Saturday, September 29, 2012. Pine River area. As I was parking my car at our endpoint this morning I met one of the Dufferin section volunteers who told me, “Be forewarned, you’re going to see a lot of hikers today. This is our section’s end-to-end weekend .”
I’ve always been curious about end-to-end weekends advertised on the Bruce Trail website. Last year I was advocating that we join one of them just to get a section done and also to see what it was like. Marian was not particularly enthusiastic so we let it drop, but today I got to satisfy my curiosity with a close-up view as we crossed paths with about 50 hikers heading in the other direction.
Our first encounter was with the hiker in the lead. He was sweating hard, moving at a frantic pace and barely giving himself time to offer a quick hello as we moved aside to let him pass. By the time we met him he was already more than 20km into his hike. He had a strong lead over the next few hikers, who also were clearly striving for speed and were grateful that we stepped off the trail to let them by. Soon we came to a checkpoint station, where volunteers offered fruit, drinks, home-made brownies and encouragement, all of which they were happy to share with us. Over the next hour we encountered many more hikers, with varying degrees of speed and attitude. We found Graham here, the contrarian in the crowd who actually stopped to enjoy the view and even offered to take our pictures. We like your style, Graham!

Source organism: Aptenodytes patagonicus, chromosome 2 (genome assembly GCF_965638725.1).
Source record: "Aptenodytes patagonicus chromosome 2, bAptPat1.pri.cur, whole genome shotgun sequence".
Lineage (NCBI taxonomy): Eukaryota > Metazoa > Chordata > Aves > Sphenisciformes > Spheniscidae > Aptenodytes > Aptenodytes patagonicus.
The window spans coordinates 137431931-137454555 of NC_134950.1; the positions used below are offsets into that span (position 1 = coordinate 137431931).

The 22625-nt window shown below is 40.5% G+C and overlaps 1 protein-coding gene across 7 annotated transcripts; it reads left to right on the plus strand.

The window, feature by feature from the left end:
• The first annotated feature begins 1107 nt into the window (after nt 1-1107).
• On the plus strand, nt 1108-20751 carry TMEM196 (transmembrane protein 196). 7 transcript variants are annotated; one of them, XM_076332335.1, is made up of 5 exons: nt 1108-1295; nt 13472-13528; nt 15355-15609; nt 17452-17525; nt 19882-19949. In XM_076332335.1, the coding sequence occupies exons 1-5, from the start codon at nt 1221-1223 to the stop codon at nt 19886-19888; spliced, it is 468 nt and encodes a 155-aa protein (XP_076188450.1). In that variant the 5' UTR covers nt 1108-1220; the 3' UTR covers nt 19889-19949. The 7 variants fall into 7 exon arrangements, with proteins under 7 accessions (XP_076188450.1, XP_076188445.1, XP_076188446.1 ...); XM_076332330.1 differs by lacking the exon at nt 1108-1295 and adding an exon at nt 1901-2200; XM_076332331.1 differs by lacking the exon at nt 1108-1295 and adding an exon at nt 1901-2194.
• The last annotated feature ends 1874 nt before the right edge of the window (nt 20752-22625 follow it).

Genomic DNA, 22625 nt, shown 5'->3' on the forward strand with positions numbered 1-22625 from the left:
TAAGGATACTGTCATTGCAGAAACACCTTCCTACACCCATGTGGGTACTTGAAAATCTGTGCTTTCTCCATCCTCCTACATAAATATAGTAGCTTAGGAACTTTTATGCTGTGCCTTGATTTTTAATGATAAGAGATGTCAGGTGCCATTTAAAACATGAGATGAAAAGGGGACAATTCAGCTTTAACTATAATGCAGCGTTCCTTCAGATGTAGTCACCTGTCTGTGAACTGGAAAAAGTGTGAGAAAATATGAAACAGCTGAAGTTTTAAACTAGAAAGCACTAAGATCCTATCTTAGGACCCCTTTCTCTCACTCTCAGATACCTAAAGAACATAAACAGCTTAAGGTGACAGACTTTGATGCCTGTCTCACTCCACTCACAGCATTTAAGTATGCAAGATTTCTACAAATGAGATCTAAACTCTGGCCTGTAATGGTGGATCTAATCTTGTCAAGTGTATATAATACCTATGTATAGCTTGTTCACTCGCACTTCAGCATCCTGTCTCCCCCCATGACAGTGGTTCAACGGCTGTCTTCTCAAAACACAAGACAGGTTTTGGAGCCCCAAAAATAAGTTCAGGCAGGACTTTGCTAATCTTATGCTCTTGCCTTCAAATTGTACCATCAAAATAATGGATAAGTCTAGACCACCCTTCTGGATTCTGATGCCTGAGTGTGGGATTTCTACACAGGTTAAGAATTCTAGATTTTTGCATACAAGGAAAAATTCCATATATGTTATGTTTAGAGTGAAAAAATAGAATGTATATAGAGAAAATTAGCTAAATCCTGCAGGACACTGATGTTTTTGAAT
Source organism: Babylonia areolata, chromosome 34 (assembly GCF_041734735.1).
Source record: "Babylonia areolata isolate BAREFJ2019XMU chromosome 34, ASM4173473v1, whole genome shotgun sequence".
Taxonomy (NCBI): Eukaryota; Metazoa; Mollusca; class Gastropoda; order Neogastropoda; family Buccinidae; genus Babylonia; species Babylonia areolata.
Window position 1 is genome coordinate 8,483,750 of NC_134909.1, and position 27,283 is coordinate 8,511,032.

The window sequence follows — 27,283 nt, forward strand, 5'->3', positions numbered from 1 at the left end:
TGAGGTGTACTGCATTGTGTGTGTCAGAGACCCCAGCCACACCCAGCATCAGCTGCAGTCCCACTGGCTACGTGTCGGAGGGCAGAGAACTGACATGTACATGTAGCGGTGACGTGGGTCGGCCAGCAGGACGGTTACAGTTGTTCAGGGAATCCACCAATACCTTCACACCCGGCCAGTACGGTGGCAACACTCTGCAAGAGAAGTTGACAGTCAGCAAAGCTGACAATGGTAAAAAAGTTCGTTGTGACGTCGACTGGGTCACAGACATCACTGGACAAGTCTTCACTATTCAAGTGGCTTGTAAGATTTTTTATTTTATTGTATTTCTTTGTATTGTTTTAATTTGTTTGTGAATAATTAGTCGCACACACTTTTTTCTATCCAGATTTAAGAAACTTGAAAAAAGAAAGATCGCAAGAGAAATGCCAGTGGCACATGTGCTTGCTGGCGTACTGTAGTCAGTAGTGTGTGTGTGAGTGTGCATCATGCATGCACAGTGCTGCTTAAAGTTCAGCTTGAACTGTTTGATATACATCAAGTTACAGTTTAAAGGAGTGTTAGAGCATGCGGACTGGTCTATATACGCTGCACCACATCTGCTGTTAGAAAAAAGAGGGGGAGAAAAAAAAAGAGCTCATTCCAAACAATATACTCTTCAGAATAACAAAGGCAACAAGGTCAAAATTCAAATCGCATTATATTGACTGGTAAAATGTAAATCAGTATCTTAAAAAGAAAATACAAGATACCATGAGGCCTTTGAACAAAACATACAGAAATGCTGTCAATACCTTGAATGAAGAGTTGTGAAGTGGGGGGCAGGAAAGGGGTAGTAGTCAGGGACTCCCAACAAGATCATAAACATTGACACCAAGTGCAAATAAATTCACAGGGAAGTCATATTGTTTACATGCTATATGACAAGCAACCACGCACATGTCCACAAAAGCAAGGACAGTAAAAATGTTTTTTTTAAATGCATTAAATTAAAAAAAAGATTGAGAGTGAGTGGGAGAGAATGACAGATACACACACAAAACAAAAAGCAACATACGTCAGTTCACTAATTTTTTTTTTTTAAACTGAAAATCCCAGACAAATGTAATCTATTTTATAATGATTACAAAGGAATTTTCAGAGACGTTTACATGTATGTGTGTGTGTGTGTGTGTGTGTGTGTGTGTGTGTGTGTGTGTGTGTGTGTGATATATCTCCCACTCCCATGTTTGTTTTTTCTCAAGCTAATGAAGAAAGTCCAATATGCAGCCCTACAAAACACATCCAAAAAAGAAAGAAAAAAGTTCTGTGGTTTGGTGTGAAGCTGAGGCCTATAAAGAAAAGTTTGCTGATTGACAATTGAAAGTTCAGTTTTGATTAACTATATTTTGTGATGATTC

I would say end-to-end weekends remind me of my experience with marathons last summer. Both have a great element of athleticism, with those who push themselves to achieve a personal best, and those who come (I was one of these last summer) just to see if they could do it, or, in my case, half of it. It’s a good challenge even for the ones who opt for the slower pace — with 55 km in two days, the second day through the Boyne River area with lots of steep climbs, it’s arduous. Yes, I’d say it’s like a marathon, but instead of pounding Toronto asphalt you get to hike through the amazing beauty of the escarpment and Dufferin County in late September. Hmm… not bad.